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An excerpt from this article:

Such solutions all take quantum states to be objective properties of the physical system they describe and not as catalogs of personal judgments about those physical systems made by each individual user of quantum mechanics.

What is the italic part referring to, 'catalogs of personal judgments' or 'physical systems'? Is there a rule to judge such a relation grammatically?

2 Answers 2

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The phrase in italics modifies "personal judgments" (not including "catalogs of").

The rule for determining what a relative clause should modify is the closest noun that fits the grammar and semantics. Higher level speakers do this without thinking, so the process I describe isn't something to learn how to do well, but just a temporary tool to help you work out the meaning until you realize you can do it without thinking.

In this case, possible target nouns include "systems", "judgments", "catalogs", "system", "properties", "states" and "solutions", in that order of preference.

We compare each noun in order in its full context until we find one that makes sense:

...systems made by each individual user of quantum mechanics.

The grammar here is good, but the semantics are bad because it means that each user of quantum mechanics makes physical systems, which is nonsense. Next!

...judgments... made by each individual user of quantum mechanics.

The grammar here is also good, and the semantics work because it's reasonable to say each individual user of quantum mechanics makes personal judgments about those physical systems. Also, "make" collocates with "judgment", so we have our winner.

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The phrase made by each individual user of quantum mechanics modifies the term judgments.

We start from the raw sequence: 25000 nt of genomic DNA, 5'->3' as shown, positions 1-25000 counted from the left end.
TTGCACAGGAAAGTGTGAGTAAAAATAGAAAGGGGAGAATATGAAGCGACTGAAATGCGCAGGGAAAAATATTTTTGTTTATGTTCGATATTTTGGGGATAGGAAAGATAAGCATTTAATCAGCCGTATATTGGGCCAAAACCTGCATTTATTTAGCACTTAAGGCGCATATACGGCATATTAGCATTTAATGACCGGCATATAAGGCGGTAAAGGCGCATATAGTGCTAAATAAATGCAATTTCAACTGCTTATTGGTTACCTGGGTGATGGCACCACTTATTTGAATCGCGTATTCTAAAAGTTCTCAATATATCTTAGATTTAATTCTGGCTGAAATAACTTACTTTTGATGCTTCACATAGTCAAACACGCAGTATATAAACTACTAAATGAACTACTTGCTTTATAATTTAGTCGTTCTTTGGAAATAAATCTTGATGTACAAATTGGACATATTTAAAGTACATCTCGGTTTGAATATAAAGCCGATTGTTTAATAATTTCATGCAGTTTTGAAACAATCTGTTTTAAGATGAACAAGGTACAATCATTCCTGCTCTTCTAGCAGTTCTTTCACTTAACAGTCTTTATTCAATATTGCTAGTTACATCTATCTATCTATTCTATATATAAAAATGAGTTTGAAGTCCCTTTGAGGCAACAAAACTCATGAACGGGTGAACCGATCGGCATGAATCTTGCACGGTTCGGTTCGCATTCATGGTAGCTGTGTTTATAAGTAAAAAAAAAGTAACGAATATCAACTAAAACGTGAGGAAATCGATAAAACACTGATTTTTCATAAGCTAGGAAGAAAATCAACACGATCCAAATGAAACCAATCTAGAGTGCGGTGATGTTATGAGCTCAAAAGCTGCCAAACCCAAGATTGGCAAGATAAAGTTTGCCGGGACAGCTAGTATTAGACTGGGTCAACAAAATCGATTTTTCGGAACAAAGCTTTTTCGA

In the active voice, judgments would be the direct object of the verb "make." A way to rewrite your excerpt in the active voice without changing the meaning would be as follows:

Individual users of quantum mechanics make their own judgments about quantum states, and these judgments are taken as objective fact by the solutions previously mentioned.

So, when you change from active to passive:

Individual users make judgments

turns into

Judgments are made by individual users

and changing from the finite form "are made" back to the past participle (note that it's still passive) gives you the original

judgments (about those physical systems) made by each individual user (of quantum mechanics)

So, the adjective "personal," and the two phrases "about those physical systems" and "made by each individual user of quantum mechanics" all modify the same word "judgments." The prepositional phrase "of judgments" modifies the noun "catalogs," which is being used here to mean a collection of something.

It is at least theoretically possible that made could instead modify the word catalogs instead of judgments - that seems less likely, but would not significantly affect the meaning of the excerpt as a whole. The difference between "a collection made by the user of their own judgments" and "a collection of judgments made by the user" is stylistic, not semantic, but I believe the version where "made" modifies "judgments" is better style.

It is not possible for the italic part to refer to "physical systems," because that would mean that "each individual user" makes "the physical system," which would imply that the observer creates their own version of reality.


You ask, "Is there a rule to judge such relations grammatically?" Generally, modifiers should be placed as close as possible to the word they modify. Looking at your excerpt, the phrase that starts with "made" is much closer to "judgments" (or even to "catalogs") than it is to "physical system."

If (and this is not the case!) the author intended the phrase to modify "physical system," the excerpt should have been written like this instead:

Such solutions all take quantum states to be objective properties of the physical system they describe made by each individual user of quantum mechanics, and not as catalogs of personal judgments about those physical systems.

This keeps the modifier closer to its noun.

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